Last week the Consumer Federation of America (CFA) held its annual Financial Services Conference in Washington, D.C. It was attended by more than 150 consumer advocates, regulators, industry representatives, researchers, and journalists.
The opening session, Election Implications for Financial Services, was moderated by Rachel Weintraub, Legislative Director and General Counsel of CFA, and paired Lisa Donner, Executive Director of Americans for Financial Reform with J.W. Verret, Associate Professor at the Antonin Scalia Law School – and Senior Scholar of the Mercatus Center – at George Mason University.
Weintraub’s first question foreshadowed one of the undercurrents of the conference generally… What will be the priorities of the new Trump administration?
The answer? Basically, it’s anybody’s guess. However, folks went ahead and took some guesses. On this panel:
J.W. Verret explained that many of Trump’s economic advisors, including David Malpass and Steven Moore, are Libertarians -- not “establishment” Republicans -- and are not supporters of big banks. They favor limiting their safety net, ending bailouts, and other elements of support House Financial Services Committee Chaiman Jeb Hensarling’s proposed .
Lisa Donner said she had no idea what Trump’s policy agenda will be, but noted the contradiction between Trump’s claim that he is both for the little guy and against Wall Street, yet would designate someone like Steve Mnuchin as Treasury Secretary.
She contemplated what kind of bills we might see move forward in Congress, and thought one candidate might be the bi-partisan supported re-introduction of the Glass-Steagall Act. She also said that, while it may be easy to predict where House members stand, the Senate has taken so few votes in this arena in recent years that we simply don’t have much of a voting record to review.
The next question for the panel was specifically about Paul Atkins, the former SEC commissioner who was named to the landing team for the CFPB (as well as the FDIC and Office of the Comptroller of the Currency). (Editor’s Note: A recent Wall Street Journal article says Atkins has been depicted as an ideological advocate of small government.)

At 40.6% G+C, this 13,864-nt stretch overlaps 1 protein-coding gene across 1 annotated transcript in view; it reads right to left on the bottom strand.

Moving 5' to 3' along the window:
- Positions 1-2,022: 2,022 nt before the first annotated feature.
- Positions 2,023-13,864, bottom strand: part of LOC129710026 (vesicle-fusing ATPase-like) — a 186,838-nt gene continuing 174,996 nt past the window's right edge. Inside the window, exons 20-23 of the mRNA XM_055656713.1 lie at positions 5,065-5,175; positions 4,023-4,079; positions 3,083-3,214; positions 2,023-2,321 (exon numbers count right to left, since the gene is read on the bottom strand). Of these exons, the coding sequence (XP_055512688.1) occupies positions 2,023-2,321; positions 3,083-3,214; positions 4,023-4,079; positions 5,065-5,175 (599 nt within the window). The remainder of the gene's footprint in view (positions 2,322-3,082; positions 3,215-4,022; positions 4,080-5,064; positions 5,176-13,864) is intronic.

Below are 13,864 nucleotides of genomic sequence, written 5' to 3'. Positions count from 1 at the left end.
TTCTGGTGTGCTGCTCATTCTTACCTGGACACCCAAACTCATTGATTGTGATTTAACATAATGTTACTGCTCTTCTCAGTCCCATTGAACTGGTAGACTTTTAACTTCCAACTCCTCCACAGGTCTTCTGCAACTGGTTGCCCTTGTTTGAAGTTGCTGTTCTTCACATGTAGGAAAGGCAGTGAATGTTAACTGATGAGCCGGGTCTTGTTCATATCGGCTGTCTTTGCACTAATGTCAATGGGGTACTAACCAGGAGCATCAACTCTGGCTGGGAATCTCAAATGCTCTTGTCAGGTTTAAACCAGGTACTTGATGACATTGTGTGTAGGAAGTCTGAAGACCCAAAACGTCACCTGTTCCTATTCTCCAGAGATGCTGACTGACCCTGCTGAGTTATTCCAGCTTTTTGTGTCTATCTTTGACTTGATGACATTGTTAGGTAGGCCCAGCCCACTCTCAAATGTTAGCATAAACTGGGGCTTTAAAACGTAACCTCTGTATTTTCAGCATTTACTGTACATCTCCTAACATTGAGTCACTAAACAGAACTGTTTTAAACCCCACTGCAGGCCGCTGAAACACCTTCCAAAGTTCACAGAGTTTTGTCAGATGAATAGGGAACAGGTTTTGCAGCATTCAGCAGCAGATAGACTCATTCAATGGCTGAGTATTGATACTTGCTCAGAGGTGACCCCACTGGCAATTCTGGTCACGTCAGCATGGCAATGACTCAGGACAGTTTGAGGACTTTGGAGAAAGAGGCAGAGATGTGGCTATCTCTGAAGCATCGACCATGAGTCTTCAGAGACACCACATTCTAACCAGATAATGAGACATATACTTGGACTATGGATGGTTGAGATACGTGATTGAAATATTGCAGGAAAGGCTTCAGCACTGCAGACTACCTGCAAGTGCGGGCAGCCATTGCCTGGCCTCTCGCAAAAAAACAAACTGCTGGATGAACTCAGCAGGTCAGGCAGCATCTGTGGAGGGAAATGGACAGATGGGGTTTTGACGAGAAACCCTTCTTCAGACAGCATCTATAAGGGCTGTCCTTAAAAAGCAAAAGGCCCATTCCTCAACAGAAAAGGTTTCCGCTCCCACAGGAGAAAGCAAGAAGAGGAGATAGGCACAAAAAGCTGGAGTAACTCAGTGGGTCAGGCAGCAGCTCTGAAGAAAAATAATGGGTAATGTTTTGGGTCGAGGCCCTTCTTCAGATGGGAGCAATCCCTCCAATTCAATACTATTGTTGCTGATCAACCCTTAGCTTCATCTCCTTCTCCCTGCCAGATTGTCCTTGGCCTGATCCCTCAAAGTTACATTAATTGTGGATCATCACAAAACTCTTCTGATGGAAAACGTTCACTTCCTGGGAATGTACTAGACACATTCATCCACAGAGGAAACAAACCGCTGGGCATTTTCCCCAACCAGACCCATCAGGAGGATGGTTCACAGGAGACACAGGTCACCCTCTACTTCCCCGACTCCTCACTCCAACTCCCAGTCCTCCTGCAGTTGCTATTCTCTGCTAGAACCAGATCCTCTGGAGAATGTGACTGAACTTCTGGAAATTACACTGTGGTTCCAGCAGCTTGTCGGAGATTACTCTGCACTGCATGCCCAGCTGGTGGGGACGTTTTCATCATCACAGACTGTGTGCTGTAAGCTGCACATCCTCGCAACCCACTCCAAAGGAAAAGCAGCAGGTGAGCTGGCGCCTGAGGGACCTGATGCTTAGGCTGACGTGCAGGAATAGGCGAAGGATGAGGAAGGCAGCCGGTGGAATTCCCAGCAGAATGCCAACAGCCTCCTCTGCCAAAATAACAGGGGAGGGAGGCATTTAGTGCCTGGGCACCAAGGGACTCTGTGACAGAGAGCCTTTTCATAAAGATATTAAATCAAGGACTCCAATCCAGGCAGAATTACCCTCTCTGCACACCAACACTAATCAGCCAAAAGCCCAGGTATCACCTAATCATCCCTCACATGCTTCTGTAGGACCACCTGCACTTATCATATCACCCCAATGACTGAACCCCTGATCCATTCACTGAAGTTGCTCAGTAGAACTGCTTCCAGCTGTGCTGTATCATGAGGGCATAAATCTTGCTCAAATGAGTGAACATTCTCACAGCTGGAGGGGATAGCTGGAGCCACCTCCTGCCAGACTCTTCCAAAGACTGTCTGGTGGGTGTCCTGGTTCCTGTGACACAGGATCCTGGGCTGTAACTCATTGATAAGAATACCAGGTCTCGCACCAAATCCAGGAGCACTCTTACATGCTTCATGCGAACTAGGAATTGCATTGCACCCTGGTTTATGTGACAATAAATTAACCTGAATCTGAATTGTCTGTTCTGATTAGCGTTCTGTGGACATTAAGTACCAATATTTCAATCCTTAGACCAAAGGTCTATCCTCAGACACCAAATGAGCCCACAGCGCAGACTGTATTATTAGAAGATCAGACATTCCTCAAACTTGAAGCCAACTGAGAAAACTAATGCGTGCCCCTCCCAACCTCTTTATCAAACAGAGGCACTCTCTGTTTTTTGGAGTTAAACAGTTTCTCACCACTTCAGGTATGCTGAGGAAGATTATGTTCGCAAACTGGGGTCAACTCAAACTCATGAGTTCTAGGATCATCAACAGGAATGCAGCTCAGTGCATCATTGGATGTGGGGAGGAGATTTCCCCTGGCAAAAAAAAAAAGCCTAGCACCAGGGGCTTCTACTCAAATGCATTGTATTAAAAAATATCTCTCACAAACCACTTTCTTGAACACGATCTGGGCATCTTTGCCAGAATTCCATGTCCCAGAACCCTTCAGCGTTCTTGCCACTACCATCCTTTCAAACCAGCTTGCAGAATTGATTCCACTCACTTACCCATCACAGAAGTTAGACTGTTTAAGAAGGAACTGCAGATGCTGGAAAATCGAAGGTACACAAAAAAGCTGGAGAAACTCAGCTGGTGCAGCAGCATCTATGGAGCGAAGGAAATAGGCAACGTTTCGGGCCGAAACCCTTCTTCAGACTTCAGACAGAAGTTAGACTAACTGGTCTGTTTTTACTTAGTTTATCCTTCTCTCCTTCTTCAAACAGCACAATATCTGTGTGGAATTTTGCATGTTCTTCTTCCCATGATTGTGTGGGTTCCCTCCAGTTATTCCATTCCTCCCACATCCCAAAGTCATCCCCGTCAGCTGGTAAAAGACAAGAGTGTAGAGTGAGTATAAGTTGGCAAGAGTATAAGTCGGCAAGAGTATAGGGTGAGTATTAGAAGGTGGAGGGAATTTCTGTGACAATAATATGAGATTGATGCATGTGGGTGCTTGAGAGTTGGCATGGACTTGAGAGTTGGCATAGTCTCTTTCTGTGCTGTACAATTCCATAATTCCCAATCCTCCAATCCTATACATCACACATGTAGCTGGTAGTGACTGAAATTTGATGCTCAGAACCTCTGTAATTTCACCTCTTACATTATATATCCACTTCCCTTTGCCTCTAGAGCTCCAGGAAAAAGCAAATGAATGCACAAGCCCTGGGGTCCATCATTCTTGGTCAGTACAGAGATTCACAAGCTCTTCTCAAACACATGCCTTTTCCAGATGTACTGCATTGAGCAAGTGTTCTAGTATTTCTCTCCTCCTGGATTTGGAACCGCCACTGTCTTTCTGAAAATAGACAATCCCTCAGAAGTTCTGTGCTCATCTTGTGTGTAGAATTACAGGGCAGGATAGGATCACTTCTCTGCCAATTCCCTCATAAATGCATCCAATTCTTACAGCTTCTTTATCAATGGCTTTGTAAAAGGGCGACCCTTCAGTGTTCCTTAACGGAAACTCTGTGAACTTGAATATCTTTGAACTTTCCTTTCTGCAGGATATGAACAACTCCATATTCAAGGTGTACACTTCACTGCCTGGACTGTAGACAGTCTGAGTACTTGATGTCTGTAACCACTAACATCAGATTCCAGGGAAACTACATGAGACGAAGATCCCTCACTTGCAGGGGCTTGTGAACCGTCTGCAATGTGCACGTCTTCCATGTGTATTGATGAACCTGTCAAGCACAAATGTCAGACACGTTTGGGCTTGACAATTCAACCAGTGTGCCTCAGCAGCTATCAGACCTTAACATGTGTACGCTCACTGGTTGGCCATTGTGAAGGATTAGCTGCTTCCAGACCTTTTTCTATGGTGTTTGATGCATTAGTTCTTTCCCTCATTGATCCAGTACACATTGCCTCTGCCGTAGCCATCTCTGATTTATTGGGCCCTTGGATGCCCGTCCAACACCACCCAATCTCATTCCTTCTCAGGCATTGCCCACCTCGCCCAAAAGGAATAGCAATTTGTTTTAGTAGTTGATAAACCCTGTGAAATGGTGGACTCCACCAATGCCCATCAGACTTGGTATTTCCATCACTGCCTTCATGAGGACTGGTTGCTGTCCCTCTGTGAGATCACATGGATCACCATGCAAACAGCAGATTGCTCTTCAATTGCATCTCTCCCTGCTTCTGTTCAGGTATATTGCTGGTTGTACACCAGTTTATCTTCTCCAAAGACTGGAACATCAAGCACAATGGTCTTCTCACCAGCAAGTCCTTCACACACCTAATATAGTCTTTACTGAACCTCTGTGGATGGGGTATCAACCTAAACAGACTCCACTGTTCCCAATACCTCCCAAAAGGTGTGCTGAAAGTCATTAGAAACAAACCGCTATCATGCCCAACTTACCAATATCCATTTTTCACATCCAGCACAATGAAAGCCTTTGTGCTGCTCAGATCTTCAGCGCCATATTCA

Verret began his response by saying he took contract law in school from Elizabeth Warren, and he was excited about Atkins’ leadership. He noted Atkins’ dissent to the law requiring hedge fund registration, and commented that “bi-partisan agencies are much more predictable and steady. A new director at the CFPB (though he didn’t suggest that Atkins would be this new director) will have the opportunity to change course, especially for rules that haven’t yet gone through notice and comment.”
Donner noted that the landing team position is short-lived, so she wasn’t sure how much impact Atkins might actually have. She said “We [Americans for Financial Reform] obviously feel strongly that the single director structure has worked very well. The gaping failure of [the commission] structure allowed the [financial crisis] to happen.” She added, “With a single director structure we get clarity and accountability.”
Next question – What parts of Dodd Frank do you think the industry would want to keep?
Verret said that industry would likely want to avoid the cost of switching to yet another regime. They’ve made significant investment in complying with, for instance, the Volker rule, and likely wouldn’t want to have to pivot again.
He also said it may be important for regulators to ignore complaints about the cost of compliance, and to support the “Uberization of financial services through FinTech.”
Donner added that, based on the cost or benefits of a “lawful playing field,” different people view various parts of the rules differently, suggesting that business may see the latest rulemaking activity as a positive -- providing a more level playing field.
Finally, Weinberg asked the panelists what they thought would be the impact of the PHH case against the CFPB.
Lisa Donner said, “Perhaps very little,” adding that the En Banc review stays the decision as the court considers it.
J.W. Verret said the relevant short term consequence is whether Cordray will stay for another year. Notwithstanding the PHH case, Trump could state a cause for dismissal, or he could site PHH and dismiss Cordray “at will.” Cordray could dispute either way. But the relevant Supreme Court precedent, the 1935 Humphrey’s Executor v. United States, sought back pay, not reinstatement. He predicted it would be unlikely that the goal of a Cordray dispute would be to get his job back.
Donner simply added that Cordray’s removal under such circumstances would be “astounding.”